WOLA’s Mr. Isacson said that the opposition’s apparent popular-vote win was notable “in the face of the government spending massively on giveaways, ads and public works during the campaign season — and also in the face of their own historical fractiousness.”
He said opposition groups coordinated to run just one candidate in each district, avoiding the vote-splitting that had damaged their campaign against Mr. Chavez in previous elections.
He cautioned that the existing National Assembly, dominated by Chavez supporters, still has a lame-duck session “in which all manner of hard-line measures could be passed — perhaps even including measures to strip the legislature of some of its power.”
But he added that “the opposition now has a platform and a mouthpiece that it didn’t have before. If it uses them wisely and in a united fashion, it will be well-positioned for the 2012 elections.”
Mr. Chavez, a one-time military officer who was elected in 1998 and is expected to seek another term in 2012, has recovered from previous setbacks: his failed 1992 coup attempt, which landed him prison; the 2002 coup that briefly removed him from power; and his 2007 constitutional referendum that voters narrowly rejected.
But Inter-American Dialogue President Michael Shifter said that Sunday could prove to be the beginning of the end for the outspokenly anti-U.S. Mr. Chavez.
“Despite his emotional bond with many Venezuelans, and the extent of his institutional control and manipulations, the deterioration in the country’s security and economic situation has just been too great, and it has hit Chavez’s main constituency — the very poor — the hardest,” Mr. Shifter said, adding that the “opposition now faces two critical tasks” — to “develop serious policy ideas to address a range of problems” and to “come up with an appealing leader who can effectively communicate a vision for a post-Chavez Venezuela that can appeal to enough Chavez supporters.”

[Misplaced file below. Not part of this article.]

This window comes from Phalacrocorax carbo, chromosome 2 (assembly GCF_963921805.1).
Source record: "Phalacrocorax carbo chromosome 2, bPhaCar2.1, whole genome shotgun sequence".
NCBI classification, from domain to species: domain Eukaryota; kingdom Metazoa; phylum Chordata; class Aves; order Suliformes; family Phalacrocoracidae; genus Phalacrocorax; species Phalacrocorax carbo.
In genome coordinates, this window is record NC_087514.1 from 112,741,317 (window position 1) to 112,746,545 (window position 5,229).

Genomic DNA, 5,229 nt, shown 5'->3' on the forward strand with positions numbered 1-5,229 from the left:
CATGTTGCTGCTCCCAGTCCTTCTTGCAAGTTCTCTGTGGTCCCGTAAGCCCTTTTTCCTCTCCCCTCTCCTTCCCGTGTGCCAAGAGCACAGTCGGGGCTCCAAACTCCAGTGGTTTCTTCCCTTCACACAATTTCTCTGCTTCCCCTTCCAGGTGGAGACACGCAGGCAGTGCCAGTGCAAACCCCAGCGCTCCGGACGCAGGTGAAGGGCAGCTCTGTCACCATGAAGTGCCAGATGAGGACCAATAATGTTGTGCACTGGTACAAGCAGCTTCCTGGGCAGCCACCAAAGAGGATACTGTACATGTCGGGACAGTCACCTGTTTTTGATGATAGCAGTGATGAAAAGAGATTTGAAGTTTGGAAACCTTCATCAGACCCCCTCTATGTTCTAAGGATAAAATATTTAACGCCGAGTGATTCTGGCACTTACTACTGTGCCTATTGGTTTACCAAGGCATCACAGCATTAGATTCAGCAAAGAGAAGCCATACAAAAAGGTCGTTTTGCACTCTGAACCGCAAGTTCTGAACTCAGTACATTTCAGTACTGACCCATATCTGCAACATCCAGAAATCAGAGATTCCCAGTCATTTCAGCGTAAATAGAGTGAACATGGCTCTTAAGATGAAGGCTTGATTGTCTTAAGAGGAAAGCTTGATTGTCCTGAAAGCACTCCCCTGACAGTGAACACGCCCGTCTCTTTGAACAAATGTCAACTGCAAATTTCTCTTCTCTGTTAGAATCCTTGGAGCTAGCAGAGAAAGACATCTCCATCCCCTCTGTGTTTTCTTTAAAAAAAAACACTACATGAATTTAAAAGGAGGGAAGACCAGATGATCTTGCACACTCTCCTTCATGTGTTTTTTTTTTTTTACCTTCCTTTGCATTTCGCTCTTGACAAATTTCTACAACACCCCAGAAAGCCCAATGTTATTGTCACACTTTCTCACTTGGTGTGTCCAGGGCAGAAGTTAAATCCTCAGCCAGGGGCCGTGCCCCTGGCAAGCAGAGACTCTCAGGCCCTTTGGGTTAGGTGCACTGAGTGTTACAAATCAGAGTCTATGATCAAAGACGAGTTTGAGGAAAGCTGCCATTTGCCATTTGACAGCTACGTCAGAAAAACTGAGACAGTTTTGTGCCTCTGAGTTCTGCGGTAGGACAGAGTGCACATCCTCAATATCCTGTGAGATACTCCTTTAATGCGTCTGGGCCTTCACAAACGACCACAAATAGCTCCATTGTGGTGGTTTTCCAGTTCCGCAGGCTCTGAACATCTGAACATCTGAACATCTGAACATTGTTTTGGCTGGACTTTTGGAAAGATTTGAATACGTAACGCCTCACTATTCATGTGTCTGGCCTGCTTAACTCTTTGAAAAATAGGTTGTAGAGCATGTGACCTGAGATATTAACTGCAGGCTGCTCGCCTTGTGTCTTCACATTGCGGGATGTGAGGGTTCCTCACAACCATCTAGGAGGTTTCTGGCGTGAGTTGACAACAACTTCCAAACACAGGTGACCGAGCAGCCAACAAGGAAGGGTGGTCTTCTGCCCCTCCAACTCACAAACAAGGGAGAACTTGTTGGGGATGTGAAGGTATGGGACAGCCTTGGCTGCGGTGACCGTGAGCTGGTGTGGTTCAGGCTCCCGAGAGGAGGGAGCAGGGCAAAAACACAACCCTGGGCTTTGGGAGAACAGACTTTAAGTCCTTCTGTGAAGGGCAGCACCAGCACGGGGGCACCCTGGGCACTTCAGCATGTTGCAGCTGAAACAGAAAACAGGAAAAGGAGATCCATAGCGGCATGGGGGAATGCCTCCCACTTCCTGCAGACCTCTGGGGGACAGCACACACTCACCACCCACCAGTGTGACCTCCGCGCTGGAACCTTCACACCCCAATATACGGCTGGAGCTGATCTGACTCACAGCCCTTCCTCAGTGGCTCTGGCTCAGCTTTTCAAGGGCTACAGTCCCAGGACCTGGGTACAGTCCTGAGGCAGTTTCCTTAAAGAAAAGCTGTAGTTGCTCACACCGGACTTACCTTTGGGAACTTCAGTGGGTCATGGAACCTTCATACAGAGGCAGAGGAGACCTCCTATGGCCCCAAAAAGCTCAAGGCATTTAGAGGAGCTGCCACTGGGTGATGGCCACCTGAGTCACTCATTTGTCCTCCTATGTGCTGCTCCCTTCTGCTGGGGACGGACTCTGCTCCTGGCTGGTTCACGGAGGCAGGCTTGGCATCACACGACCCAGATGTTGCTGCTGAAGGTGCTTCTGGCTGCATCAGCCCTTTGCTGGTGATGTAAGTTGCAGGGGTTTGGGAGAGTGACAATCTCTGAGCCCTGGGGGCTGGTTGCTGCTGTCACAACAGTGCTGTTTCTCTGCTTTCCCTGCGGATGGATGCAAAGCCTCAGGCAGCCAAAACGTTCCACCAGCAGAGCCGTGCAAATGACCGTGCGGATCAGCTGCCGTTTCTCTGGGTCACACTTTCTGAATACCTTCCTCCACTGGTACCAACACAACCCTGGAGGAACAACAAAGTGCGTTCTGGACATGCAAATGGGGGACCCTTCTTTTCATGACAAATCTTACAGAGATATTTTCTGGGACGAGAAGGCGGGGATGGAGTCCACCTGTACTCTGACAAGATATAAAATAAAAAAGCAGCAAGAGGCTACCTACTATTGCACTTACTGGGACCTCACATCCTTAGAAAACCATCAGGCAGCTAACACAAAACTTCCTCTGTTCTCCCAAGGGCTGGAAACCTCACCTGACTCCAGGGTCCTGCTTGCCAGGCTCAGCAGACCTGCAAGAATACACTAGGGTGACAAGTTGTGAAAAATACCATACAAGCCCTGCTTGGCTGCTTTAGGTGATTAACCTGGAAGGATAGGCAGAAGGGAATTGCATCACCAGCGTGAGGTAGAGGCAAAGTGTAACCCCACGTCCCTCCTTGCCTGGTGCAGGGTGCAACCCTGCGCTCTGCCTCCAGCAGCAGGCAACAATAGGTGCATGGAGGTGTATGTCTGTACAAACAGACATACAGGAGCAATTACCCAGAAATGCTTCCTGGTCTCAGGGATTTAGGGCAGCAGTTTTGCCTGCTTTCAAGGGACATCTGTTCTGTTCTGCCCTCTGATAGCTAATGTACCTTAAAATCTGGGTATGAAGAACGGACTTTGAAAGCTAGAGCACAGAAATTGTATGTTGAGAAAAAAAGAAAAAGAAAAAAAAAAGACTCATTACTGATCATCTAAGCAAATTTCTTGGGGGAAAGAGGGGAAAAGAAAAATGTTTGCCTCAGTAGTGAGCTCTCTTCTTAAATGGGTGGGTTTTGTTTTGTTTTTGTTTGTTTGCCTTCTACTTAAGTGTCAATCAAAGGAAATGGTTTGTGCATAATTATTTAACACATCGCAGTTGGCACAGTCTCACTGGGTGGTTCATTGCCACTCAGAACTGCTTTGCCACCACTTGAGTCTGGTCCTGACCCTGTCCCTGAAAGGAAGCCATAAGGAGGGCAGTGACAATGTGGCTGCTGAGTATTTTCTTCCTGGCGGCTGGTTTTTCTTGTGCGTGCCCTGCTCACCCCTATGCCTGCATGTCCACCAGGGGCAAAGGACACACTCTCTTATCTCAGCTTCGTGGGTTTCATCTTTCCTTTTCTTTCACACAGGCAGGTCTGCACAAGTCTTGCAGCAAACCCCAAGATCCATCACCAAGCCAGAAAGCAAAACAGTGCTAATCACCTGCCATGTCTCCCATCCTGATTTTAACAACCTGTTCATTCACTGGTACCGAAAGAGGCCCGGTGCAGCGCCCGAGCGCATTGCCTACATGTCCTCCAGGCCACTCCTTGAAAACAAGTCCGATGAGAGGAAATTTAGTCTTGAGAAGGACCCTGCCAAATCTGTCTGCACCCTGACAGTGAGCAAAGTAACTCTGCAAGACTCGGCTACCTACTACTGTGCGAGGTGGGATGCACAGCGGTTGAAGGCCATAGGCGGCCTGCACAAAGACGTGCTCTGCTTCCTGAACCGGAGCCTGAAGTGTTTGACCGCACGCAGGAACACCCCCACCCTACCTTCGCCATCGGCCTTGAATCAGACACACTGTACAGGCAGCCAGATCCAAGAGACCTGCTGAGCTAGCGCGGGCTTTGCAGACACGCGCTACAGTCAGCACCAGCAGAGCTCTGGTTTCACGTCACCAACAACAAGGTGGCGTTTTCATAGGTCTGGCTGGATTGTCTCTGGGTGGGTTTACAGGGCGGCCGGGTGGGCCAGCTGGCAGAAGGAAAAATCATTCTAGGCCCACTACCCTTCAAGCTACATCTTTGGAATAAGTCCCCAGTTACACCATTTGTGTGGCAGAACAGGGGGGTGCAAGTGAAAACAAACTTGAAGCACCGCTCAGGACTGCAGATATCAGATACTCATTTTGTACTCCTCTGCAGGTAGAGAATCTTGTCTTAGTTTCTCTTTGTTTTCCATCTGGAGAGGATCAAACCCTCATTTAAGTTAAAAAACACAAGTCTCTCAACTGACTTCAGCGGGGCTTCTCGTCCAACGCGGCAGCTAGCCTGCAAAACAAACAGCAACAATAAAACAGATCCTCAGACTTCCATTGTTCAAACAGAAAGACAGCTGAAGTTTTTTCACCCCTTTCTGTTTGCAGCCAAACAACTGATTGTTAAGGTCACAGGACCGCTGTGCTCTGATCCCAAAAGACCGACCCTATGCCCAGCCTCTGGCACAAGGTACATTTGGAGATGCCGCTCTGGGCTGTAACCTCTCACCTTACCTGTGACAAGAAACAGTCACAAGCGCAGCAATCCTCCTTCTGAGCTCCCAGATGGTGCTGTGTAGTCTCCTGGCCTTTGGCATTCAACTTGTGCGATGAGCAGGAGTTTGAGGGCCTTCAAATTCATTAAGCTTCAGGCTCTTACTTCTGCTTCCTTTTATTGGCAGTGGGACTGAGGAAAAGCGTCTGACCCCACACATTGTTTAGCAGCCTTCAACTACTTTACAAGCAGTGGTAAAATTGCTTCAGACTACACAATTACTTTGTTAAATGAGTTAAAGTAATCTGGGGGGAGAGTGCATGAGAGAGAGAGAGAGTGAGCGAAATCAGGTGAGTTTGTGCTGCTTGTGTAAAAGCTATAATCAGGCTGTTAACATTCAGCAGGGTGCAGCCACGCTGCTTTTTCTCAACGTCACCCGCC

He mentioned Ms. Machado, Caracas Mayor Antonio Ledezma and former Chacao Municipality Mayor Leopoldo Lopez as three potentially strong contenders.
He speculated that Mr. Chavez might try to divert attention abroad, igniting crises with America and with neighboring Colombia, but said that it was unlikely to work as well as it had in the past.
“Venezuelans have grown weary of these tirades,” Mr. Shifter said. “And Chavez has lost his two favorite foils — [President George W.] Bush and [former Colombian President Alvaro] Uribe.”
President Obama and new Colombian President Juan Manuel Santos, he said, “are far more pragmatic and will not play into Chavez’s hands and fall for his trademark provocations.”
• Ben Birnbaum can be reached at firstname.lastname@example.org.